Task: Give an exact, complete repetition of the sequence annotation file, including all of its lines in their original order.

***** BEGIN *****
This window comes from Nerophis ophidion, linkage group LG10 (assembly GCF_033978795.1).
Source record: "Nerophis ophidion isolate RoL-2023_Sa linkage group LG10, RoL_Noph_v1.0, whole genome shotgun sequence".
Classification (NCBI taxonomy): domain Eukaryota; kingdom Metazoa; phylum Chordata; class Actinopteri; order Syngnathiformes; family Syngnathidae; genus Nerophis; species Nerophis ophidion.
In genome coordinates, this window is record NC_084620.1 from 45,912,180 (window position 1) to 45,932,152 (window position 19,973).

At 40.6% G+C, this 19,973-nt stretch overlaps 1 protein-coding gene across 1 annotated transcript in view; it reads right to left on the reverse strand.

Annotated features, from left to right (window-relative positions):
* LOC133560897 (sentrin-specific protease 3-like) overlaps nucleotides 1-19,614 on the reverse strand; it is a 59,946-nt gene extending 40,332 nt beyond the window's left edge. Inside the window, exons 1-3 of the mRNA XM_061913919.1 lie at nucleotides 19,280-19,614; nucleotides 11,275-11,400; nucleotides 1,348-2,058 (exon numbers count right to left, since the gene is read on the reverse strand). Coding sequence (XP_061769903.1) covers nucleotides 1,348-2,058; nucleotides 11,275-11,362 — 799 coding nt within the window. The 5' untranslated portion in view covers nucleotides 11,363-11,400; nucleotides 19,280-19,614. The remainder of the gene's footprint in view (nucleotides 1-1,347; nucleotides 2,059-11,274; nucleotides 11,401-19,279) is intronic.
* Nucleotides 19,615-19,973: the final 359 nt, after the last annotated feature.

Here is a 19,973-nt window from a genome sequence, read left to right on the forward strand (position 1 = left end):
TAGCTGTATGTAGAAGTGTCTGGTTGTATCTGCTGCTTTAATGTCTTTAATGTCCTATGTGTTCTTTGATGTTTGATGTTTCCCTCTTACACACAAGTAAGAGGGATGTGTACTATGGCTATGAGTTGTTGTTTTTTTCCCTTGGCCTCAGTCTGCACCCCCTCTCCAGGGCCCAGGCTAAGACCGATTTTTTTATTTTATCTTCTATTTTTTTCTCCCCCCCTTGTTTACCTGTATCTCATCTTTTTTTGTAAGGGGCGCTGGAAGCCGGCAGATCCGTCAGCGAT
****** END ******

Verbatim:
This window comes from Nerophis ophidion, linkage group LG10 (assembly GCF_033978795.1).
Source record: "Nerophis ophidion isolate RoL-2023_Sa linkage group LG10, RoL_Noph_v1.0, whole genome shotgun sequence".
Classification (NCBI taxonomy): domain Eukaryota; kingdom Metazoa; phylum Chordata; class Actinopteri; order Syngnathiformes; family Syngnathidae; genus Nerophis; species Nerophis ophidion.
In genome coordinates, this window is record NC_084620.1 from 45,912,180 (window position 1) to 45,932,152 (window position 19,973).

At 40.6% G+C, this 19,973-nt stretch overlaps 1 protein-coding gene across 1 annotated transcript in view; it reads right to left on the reverse strand.

Annotated features, from left to right (window-relative positions):
* LOC133560897 (sentrin-specific protease 3-like) overlaps nucleotides 1-19,614 on the reverse strand; it is a 59,946-nt gene extending 40,332 nt beyond the window's left edge. Inside the window, exons 1-3 of the mRNA XM_061913919.1 lie at nucleotides 19,280-19,614; nucleotides 11,275-11,400; nucleotides 1,348-2,058 (exon numbers count right to left, since the gene is read on the reverse strand). Coding sequence (XP_061769903.1) covers nucleotides 1,348-2,058; nucleotides 11,275-11,362 — 799 coding nt within the window. The 5' untranslated portion in view covers nucleotides 11,363-11,400; nucleotides 19,280-19,614. The remainder of the gene's footprint in view (nucleotides 1-1,347; nucleotides 2,059-11,274; nucleotides 11,401-19,279) is intronic.
* Nucleotides 19,615-19,973: the final 359 nt, after the last annotated feature.

Here is a 19,973-nt window from a genome sequence, read left to right on the forward strand (position 1 = left end):
TAGCTGTATGTAGAAGTGTCTGGTTGTATCTGCTGCTTTAATGTCTTTAATGTCCTATGTGTTCTTTGATGTTTGATGTTTCCCTCTTACACACAAGTAAGAGGGATGTGTACTATGGCTATGAGTTGTTGTTTTTTTCCCTTGGCCTCAGTCTGCACCCCCTCTCCAGGGCCCAGGCTAAGACCGATTTTTTTATTTTATCTTCTATTTTTTTCTCCCCCCCTTGTTTACCTGTATCTCATCTTTTTTTGTAAGGGGCGCTGGAAGCCGGCAGATCCGTCAGCGAT